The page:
The Awesome Foundation wants to give you $1,000 for your public art project or madcap science experiment.
Got a great idea to improve your little corner of the city? Would a thousand bucks help you make that happen? A Boston-based operation called The Awesome Foundation launched in 2009 with a simple mission: to put a grand in the hands of people with great ideas every month. Public art, mobile applications, madcap science experiments—all ideas welcome. It's spread to an additional ten cities since.
So how do they define awesome?
Awesome projects are not strictly defined, but tend to challenge and expand our understanding of our individual and communal potentials. They bring communities together, casting aside social inhibitions and boundaries for a moment. They spark an instant of joy and delight and inspire a long-term hope for a more awesome future.\n
The Baltimore Globe recently caught up with Amy Webb, dean of the Baltimore Awesome chapter. It's a pretty scrappy initiative as she describes it.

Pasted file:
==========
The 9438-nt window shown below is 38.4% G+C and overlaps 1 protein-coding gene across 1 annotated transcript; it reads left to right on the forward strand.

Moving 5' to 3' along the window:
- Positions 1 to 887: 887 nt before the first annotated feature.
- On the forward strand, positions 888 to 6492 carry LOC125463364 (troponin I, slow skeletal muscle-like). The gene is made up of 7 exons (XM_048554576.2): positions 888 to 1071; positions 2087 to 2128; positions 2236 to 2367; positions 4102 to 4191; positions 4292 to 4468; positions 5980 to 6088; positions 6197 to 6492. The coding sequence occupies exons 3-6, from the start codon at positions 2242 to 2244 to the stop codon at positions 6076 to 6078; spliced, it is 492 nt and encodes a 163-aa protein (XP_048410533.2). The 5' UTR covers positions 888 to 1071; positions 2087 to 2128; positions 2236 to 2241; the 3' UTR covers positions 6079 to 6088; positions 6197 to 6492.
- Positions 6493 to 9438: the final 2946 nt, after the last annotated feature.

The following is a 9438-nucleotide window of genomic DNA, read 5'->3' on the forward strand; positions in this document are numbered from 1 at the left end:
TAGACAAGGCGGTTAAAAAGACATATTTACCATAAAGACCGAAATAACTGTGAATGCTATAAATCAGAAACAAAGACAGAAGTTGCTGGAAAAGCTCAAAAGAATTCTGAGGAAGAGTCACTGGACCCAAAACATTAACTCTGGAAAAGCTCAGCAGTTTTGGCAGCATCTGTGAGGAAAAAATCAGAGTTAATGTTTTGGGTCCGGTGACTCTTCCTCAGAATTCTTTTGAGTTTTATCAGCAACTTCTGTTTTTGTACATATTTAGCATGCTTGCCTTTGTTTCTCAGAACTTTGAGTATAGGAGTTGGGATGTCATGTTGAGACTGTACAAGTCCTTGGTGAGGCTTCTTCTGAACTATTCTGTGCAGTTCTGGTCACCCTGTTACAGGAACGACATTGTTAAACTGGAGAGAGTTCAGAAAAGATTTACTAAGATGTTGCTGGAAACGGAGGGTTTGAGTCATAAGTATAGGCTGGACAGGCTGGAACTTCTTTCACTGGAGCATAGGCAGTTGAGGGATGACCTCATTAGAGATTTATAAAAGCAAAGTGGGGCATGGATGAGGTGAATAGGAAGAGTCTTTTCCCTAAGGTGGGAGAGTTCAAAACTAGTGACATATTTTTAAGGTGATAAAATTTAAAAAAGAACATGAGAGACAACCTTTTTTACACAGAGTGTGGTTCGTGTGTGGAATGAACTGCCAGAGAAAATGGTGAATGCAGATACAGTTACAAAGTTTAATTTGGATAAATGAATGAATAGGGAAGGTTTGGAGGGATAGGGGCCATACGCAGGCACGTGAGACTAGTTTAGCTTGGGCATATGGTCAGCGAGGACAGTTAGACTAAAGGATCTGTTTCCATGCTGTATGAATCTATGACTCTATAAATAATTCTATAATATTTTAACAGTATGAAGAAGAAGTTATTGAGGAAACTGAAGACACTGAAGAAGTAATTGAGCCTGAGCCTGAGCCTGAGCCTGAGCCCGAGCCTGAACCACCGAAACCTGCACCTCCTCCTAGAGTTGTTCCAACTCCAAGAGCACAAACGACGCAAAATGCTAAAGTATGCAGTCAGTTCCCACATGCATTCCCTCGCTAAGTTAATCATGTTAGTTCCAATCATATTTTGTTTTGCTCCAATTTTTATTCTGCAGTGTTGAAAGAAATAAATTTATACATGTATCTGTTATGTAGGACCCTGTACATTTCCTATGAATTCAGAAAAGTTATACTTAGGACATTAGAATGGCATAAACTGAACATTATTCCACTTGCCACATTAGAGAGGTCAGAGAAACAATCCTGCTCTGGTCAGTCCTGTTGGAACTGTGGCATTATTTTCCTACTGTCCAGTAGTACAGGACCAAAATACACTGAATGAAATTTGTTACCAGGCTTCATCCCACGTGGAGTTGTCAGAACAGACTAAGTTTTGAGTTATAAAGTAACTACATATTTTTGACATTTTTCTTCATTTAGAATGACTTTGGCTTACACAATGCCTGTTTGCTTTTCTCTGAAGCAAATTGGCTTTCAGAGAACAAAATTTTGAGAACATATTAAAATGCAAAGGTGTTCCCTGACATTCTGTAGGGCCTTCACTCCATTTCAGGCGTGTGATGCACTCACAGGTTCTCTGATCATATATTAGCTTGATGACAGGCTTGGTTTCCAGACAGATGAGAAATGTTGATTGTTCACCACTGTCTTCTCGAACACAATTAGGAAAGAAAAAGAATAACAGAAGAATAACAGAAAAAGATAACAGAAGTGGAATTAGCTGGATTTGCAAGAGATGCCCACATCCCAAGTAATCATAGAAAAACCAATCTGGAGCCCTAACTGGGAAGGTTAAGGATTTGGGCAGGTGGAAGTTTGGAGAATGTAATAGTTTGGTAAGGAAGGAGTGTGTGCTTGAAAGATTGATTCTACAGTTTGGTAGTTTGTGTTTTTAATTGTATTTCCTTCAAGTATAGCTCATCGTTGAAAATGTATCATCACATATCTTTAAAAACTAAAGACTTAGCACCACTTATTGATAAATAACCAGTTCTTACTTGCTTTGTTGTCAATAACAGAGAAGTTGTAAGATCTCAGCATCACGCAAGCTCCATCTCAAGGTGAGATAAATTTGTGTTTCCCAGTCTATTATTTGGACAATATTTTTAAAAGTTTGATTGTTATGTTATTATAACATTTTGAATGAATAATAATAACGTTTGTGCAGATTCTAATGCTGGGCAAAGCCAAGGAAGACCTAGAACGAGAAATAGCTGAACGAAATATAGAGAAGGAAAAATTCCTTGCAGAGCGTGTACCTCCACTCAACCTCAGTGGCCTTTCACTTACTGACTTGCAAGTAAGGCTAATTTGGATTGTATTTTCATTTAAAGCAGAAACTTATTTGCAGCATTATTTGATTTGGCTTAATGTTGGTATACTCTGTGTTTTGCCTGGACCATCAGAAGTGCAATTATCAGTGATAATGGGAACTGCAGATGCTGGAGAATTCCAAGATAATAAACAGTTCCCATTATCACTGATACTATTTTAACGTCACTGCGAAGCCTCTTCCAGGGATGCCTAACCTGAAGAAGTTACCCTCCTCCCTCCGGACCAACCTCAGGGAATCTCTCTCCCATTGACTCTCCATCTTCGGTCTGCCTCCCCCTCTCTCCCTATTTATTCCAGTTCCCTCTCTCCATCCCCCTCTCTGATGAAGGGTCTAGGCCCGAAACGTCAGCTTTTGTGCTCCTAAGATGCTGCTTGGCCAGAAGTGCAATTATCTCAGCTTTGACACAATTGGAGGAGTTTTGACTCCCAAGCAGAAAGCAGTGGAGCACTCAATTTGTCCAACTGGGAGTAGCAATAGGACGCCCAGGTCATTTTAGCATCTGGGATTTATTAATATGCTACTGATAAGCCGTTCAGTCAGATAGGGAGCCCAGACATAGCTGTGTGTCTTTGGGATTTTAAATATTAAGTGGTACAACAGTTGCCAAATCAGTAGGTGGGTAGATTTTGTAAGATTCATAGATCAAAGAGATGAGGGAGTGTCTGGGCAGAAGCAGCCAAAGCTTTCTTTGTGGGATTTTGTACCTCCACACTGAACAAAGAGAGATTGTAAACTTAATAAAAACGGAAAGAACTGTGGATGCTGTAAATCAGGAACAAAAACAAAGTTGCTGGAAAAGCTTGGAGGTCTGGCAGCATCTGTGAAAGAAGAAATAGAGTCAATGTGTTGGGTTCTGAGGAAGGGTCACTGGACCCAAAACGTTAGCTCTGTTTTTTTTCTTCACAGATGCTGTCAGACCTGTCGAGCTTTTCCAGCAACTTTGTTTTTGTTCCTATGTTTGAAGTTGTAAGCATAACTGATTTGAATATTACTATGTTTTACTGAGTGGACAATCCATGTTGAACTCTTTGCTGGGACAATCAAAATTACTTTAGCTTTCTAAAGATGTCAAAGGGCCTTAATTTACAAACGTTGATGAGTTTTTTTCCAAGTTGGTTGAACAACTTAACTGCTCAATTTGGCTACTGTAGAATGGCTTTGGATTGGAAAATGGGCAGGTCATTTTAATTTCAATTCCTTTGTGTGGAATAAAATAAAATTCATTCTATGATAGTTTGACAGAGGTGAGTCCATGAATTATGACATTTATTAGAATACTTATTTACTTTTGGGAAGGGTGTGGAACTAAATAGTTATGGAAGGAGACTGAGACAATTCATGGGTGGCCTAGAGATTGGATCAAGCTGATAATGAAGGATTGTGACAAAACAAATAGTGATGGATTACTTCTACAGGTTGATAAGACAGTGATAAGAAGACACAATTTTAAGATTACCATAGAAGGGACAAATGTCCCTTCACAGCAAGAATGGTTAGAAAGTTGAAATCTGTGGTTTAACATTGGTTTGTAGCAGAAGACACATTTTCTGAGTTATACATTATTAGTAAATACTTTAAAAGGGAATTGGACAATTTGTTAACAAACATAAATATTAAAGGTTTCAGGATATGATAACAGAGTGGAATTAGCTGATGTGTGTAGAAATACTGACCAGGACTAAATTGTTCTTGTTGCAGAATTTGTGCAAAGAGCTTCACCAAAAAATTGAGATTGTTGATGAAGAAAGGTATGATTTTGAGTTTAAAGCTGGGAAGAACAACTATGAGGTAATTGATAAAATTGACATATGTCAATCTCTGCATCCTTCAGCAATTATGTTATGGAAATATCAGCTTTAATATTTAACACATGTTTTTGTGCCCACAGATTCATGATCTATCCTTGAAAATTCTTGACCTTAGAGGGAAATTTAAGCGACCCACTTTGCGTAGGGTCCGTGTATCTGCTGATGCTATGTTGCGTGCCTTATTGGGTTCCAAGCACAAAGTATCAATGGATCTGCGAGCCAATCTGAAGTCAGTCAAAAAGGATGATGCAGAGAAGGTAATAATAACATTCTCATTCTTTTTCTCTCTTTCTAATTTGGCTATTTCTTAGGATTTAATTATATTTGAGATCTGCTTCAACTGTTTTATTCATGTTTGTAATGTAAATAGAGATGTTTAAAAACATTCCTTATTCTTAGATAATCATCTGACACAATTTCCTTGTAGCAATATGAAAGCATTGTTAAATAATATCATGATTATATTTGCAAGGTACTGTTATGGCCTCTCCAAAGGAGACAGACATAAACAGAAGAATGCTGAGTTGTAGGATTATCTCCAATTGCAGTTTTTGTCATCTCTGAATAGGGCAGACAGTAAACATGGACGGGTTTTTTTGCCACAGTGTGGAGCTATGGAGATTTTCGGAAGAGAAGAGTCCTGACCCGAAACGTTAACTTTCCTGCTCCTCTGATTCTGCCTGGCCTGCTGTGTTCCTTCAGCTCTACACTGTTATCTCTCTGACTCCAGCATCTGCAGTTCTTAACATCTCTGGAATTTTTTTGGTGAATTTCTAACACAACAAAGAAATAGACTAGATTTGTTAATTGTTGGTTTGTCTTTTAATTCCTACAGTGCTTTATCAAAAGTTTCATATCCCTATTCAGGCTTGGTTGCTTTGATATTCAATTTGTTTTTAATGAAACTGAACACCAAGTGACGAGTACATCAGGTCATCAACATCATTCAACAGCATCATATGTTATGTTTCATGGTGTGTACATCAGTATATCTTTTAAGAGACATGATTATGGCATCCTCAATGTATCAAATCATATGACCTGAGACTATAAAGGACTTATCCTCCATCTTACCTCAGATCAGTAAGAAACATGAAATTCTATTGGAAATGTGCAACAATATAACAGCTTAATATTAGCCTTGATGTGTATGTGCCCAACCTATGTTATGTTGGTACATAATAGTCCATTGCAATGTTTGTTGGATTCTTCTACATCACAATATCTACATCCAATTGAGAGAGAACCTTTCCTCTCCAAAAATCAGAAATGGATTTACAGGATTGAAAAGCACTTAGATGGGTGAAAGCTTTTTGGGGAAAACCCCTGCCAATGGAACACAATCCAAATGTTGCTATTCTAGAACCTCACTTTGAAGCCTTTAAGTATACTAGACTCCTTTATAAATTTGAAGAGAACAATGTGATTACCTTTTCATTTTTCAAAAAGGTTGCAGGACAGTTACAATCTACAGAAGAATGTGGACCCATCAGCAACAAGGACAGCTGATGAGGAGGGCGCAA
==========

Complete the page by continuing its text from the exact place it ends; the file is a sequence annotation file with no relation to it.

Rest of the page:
Rather than trying to reward people for huge projects that could take a long time to implement or ultimately not work out, the idea is to give people a chance to come up with something creative that somehow makes the city more awesome. The way we think about it is if the MacArthur Foundation had micro-grants to award for geniuses.
This is not one of those things where we'll go out and approach foundations. I've had all these groups come forward and say they want a seat on the board. This is about 10 trustees and one dean who sit on the board. It's about handing someone an envelope of cash with no strings attached.\n
Oh, and if you're in L.A., you can attend the Awesome launch party Thursday night.